For many years we have been bombarded with the importance of Big Data. It hasn’t been but for about 5 years that we have really been able to act upon it. Many of my clients have been collecting data but when asked what they are doing with their data it quickly becomes evident that they are just storing it. While the Google and the Facebooks of the world have been actively investing in data science, most of my client’s enterprise applications are still storing their data in structured databases.
It is my opinion that until we transform structured data to unstructured data we won’t be able to inherit the true innovation that our future technology requires. The future of enterprise application development requires the democratization of data-the increased access to consumable data.
To understand the power of how big data can positively affect our future technology, I’d like to introduce you to the historical work of Toshifumi Suzuki, Chairman & CEO of Seven & I Holding Co. Suzuki is credited as the mastermind of Seven-Eleven Japan’s rise to power in the retail vertical. And it is my opinion that Suzuki is the visionary of modern data science through his creation of Tanpin Kanri.
“A retail management practice focused on satisfying customer demand through a store-by-store approach to shelf management that employs store-level human knowledge and information sharing about products, for the purpose of better understanding how certain conditions affect demand on a product-by-product basis, and then pursuing a cycle of product procurement, production, development and delivery that suits the demand.“(1)
Suzuki created a user-centric approach to inventory management by empowering his individual store owners to observe consumers and collect local data to influence demand and local inventory selections. He achieved this through emphasizing the understanding of customer psychology, observed buying patterns/influences, and focusing on three key factors that motivate consumers–time, context, and weather.
Retail is innately affected by time. Consumer purchase based on a schedule–breakfast, lunch, dinner; before and after work; payday; weekday and weekends; participation in exercise and local social events. In Suzuki’s thought process these segments of time create demand.
Context is everything. To further influence demand retailers should actively consider competition, consumer interest, regional palettes and most importantly, from a geo-specific/local perspective. Every neighborhood has its specific influences and cultures.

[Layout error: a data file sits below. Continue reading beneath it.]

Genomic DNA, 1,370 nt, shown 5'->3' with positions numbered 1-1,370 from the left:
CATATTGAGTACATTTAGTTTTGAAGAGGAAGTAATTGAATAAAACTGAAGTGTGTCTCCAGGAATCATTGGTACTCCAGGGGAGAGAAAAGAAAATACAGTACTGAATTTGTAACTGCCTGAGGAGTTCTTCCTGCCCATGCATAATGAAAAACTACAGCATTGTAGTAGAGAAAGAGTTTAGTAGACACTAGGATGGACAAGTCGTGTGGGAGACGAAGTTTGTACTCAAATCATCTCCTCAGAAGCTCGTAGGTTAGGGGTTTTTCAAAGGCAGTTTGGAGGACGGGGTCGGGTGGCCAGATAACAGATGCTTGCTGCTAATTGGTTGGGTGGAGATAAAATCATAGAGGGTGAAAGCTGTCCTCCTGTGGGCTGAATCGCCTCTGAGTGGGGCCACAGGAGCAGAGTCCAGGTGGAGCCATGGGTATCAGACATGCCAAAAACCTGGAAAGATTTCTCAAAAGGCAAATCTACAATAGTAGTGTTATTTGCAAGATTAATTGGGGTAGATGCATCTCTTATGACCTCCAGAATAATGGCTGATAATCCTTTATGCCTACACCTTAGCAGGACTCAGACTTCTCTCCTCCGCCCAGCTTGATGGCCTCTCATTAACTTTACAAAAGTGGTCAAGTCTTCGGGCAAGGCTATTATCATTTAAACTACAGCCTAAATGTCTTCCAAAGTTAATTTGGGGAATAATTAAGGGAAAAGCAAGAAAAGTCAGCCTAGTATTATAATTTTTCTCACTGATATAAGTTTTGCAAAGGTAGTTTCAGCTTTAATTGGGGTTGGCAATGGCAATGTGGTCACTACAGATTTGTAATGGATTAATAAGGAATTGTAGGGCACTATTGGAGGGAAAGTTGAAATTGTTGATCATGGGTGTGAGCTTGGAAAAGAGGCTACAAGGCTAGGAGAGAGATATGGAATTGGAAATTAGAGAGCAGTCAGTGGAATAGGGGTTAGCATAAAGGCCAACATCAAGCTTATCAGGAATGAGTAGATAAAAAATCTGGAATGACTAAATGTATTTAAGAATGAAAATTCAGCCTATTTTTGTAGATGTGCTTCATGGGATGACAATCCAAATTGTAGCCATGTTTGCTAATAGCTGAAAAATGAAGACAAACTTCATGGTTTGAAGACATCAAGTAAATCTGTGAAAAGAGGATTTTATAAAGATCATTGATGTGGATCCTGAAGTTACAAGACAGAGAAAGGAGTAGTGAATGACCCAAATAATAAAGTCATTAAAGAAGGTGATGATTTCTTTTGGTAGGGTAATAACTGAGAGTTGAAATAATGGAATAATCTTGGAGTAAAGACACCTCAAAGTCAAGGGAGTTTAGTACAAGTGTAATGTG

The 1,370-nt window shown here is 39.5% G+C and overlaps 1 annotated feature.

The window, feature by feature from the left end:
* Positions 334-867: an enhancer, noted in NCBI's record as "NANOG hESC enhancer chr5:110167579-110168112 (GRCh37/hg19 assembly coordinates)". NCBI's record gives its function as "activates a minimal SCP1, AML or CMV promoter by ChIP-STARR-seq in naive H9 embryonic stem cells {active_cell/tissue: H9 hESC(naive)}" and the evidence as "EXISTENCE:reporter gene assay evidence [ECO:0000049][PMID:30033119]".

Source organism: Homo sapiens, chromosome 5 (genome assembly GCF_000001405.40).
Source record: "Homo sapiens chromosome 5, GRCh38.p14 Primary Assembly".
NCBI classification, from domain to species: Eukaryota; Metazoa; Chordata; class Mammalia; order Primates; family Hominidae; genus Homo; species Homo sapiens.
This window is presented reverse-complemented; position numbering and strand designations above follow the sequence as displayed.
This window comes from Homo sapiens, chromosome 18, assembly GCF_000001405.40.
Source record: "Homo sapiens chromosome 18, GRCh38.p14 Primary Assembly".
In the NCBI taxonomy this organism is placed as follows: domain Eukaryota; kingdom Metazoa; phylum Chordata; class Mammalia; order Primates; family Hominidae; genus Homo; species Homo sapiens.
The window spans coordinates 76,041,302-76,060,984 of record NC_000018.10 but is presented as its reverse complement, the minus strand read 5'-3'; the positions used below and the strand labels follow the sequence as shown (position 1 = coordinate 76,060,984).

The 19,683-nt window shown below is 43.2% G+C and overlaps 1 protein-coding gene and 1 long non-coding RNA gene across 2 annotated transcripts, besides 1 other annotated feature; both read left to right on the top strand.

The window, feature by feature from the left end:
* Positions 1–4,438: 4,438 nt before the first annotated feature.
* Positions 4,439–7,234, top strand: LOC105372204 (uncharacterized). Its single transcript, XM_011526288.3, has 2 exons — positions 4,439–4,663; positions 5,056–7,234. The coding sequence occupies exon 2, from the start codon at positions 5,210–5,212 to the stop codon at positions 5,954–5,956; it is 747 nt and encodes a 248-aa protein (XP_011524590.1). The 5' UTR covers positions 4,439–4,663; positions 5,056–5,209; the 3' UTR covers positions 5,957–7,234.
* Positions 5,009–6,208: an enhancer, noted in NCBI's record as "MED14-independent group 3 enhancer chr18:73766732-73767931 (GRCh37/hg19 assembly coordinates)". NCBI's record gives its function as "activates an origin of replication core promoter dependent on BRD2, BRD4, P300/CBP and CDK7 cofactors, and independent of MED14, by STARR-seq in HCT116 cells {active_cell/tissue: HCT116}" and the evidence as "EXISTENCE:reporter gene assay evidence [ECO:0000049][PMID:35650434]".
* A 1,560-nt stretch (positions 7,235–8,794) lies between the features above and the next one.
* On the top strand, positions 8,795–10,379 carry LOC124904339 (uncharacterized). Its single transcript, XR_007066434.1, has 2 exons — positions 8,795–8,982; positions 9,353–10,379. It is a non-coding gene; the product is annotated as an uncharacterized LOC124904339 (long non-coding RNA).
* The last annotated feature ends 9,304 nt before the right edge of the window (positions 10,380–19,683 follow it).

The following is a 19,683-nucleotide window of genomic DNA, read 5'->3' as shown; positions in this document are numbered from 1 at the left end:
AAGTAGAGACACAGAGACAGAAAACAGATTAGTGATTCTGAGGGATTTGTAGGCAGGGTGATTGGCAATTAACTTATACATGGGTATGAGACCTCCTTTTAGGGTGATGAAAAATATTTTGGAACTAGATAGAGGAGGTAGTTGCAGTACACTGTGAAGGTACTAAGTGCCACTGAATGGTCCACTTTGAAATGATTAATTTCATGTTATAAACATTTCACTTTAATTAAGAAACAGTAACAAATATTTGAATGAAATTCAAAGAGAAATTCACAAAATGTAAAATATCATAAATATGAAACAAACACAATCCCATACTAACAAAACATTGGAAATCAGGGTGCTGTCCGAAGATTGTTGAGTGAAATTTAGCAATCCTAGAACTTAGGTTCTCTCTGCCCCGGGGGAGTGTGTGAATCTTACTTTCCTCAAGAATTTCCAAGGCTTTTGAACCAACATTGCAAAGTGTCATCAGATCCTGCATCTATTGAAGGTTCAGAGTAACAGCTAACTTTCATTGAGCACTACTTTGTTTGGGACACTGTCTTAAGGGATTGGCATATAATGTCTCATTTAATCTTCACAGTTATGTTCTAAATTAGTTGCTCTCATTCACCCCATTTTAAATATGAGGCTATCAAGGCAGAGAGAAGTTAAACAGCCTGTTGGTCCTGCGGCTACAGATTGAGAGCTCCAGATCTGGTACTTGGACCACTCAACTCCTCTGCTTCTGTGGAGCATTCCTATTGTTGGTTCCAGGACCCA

Our daily activities are governed by the weather. Every season has influences on consumer’s palettes–Spring influences health, Summer has ice cream, Fall insights family meals, and Winter encourages the hot meal. When it rains we all yearn for cover. When it snows we seek warmth, all of these climactic changes spurn retail demands.
Tanpin Kanri was created to provide on-demand inventories to eliminate merchandise that was stale or what he penned were “shelf warmers”. To do that, Suzuki empowered his local store employees to become retail scientists who were focused on researching and understanding their customers from a user-centric perspective. He also provided them with an open line of communication back to their suppliers upstream so that they could provide products based on the shifting customer demand. A big improvement to the suffering, traditional seller’s markets.
Here is where I would like to introduce why I believe Suzuki was the father of modern data science. Through Tanpin Kanri, Suzuki initiated the first step by his emphasis on data collection and its focused attention to local consumer activities. By empowering the collection of consumer data from a user-centric/local perspective, he was able to provide fresh, context specific, and actionable merchandise, on-time and aligned to targeted consumer demand. This concept is equally important to our current economy and technology need. Our users require timely, context specific, locally affecting data to meet the demands of today and future technology requirements. To do this we need to provide user-centric, fresh data in real time and context specific.
This brings us back to the availability of client specific, democratized data. Just as Suzuki empowered his employees to collect and provide the actionable data required to affect their specific POS requirements, we need to free the structured data that is currently the norm for most of our enterprise clients. Without an easy access to the many alternate forms of data that exist in modern corporations we will not be able to create the innovations required to bring us to the perceived future states of technology we are currently bringing to market.
(1)- Harvard Business School, Tanpin Kanri: Retail Practice at Seven-Eleven Japan, by Rajiv Lal and Arar Han, Rev: February 23, 2011. 9-506-002